This week, hundreds of Jewish pilgrims are defying terrorist threats to celebrate an ancient religious festival on the Tunisian island of Djerba. The festivities cast a spotlight on North Africa's once-vibrant Jewish population that has all but died out in recent decades. Despite rising threats of militant Islam and the country's battered economy, one of the Arab world's last Jewish communities is staying put and nurturing a new generation. VOA’s Lisa Bryant reports.
    Video

    Video Meet Your New Co-Worker: The Robot

    Increasing numbers of robots are joining the workforce, as companies scale back and more processes become automated. The latest robots are flexible and collaborative, built to work alongside humans as opposed to replacing them. VOA’s Tina Trinh looks at the next generation of automated employees helping out their human colleagues.
    Video

    Video Wheelchair Technology in Tune With Times

    Technologies for the disabled, including wheelchair technology, are advancing just as quickly as everything else in the digital age. Two new advances in wheelchairs offer improved control and a more comfortable fit. VOA's George Putic reports.
    Video

    Video Baby Boxes Offer Safe Haven for Unwanted Children

    No one knows exactly how many babies are abandoned worldwide each year. The statistic is a difficult one to determine because it is illegal in most places. Therefore unwanted babies are often hidden and left to die. But as Erika Celeste reports from Woodburn, Indiana, a new program hopes to make surrendering infants safer for everyone.
    Video

    Video California Celebration Showcases Local Wines, Balloons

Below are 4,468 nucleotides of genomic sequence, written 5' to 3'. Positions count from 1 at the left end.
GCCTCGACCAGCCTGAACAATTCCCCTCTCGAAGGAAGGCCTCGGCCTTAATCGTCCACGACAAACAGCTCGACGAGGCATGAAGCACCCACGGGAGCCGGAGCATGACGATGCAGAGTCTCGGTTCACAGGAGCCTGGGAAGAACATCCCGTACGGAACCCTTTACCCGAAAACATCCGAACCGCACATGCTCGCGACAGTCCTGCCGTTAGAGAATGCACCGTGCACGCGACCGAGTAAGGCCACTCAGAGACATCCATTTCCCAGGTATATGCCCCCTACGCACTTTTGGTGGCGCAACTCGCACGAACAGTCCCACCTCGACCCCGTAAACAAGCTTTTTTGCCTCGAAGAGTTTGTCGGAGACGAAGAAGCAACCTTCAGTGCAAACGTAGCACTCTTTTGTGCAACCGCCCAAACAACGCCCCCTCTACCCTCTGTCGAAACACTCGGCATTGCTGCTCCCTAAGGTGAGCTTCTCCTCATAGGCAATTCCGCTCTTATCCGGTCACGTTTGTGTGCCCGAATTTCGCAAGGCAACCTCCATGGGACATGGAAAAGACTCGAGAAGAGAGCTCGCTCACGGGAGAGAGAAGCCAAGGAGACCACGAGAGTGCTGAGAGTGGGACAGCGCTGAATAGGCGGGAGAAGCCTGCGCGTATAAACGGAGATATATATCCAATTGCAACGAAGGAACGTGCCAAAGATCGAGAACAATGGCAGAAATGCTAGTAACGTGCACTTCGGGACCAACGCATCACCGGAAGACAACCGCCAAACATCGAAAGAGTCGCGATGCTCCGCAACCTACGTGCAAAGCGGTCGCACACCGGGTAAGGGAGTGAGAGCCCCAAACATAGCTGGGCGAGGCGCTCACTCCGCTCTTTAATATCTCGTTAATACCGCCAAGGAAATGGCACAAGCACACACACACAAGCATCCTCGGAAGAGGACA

Communities in the U.S. often hold festivals to show what makes them special. In California, for example, farmers near Fresno celebrate their figs and those around Gilmore showcase their garlic. Mike O'Sullivan reports that the wine-producing region of Temecula offers local vintages in an annual festival where rides on hot-air balloons add to the excitement.
    Video

    Video US Elementary School Offers Living Science Lessons

    Zero is not a good score on a test at school. But Discovery Elementary is proud of its “net zero” rating. Net zero describes a building in which the amount of energy provided by on-site renewable sources equals the amount of energy the building uses. As Faiza Elmasry tells us, the innovative features in the building turn the school into a teaching tool, where kids can't help but learn about science and sustainability. Faith Lapidus narrates.

    Special Report

    Adrift The Invisible African Diaspora

    World Currencies

    EUR
    USD
    0.8977
    JPY
    USD
    111.18
    GBP
    USD
    0.6834
    CAD
    USD
    1.3038
    INR
    USD
    67.139

    Rates may not be current.